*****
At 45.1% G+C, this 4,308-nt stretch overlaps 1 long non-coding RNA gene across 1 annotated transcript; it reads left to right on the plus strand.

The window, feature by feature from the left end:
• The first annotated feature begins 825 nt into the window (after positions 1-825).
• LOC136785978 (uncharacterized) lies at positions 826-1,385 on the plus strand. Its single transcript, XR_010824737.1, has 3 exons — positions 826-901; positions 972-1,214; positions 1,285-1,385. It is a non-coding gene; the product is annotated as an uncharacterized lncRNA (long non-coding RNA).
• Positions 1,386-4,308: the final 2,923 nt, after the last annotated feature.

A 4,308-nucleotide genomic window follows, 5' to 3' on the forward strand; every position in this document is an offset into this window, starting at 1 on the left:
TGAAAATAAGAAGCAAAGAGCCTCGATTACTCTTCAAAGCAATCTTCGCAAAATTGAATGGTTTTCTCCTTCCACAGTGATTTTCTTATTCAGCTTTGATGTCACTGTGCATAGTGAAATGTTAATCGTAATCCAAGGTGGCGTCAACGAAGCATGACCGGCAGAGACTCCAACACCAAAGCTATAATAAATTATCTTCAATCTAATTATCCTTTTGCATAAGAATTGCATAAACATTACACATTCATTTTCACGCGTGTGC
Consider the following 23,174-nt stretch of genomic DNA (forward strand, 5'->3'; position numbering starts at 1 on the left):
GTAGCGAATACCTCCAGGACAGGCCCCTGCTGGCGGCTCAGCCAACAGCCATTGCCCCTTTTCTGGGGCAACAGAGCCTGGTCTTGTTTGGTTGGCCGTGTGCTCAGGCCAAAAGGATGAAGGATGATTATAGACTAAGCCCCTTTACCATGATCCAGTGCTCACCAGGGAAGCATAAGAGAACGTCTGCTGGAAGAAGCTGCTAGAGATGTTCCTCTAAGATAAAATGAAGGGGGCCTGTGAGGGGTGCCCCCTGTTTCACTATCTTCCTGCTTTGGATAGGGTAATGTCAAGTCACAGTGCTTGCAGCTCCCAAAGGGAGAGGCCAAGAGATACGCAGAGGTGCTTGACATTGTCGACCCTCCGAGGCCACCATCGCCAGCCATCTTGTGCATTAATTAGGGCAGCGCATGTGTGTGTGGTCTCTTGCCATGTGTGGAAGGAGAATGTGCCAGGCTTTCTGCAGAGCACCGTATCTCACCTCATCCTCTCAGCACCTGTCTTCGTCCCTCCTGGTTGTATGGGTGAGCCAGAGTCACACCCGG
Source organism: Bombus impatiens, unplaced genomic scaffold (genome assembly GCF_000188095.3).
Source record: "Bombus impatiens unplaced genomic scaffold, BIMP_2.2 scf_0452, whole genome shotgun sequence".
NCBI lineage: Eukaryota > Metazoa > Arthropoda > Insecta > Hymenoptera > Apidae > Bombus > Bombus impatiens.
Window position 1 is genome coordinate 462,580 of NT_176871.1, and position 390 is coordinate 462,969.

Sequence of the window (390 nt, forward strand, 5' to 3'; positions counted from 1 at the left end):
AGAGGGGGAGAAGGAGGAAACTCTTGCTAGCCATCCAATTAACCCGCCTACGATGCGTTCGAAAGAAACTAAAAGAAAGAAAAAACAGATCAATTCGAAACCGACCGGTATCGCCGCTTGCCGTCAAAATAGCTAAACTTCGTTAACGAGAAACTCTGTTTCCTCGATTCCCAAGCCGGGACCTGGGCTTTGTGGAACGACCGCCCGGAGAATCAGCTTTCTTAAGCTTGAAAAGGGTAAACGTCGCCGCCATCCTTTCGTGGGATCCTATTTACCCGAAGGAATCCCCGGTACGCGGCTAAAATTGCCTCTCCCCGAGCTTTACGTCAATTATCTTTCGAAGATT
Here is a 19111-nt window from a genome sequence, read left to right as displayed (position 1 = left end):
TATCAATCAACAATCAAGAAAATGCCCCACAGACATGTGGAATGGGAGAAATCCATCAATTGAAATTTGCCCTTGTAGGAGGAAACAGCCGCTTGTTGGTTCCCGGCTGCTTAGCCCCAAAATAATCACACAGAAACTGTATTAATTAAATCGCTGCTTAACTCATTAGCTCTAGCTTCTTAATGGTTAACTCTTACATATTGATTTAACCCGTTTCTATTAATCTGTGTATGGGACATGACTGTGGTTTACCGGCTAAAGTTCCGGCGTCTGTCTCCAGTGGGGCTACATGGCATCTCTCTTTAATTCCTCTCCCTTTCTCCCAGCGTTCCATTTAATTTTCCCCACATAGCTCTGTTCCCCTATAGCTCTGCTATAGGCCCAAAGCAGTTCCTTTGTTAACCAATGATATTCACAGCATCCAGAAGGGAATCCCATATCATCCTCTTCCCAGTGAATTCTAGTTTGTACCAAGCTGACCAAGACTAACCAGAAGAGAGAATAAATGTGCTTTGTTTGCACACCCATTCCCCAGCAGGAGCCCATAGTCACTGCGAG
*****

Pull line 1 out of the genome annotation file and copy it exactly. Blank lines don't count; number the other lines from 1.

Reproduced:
At 45.1% G+C, this 4,308-nt stretch overlaps 1 long non-coding RNA gene across 1 annotated transcript; it reads left to right on the plus strand.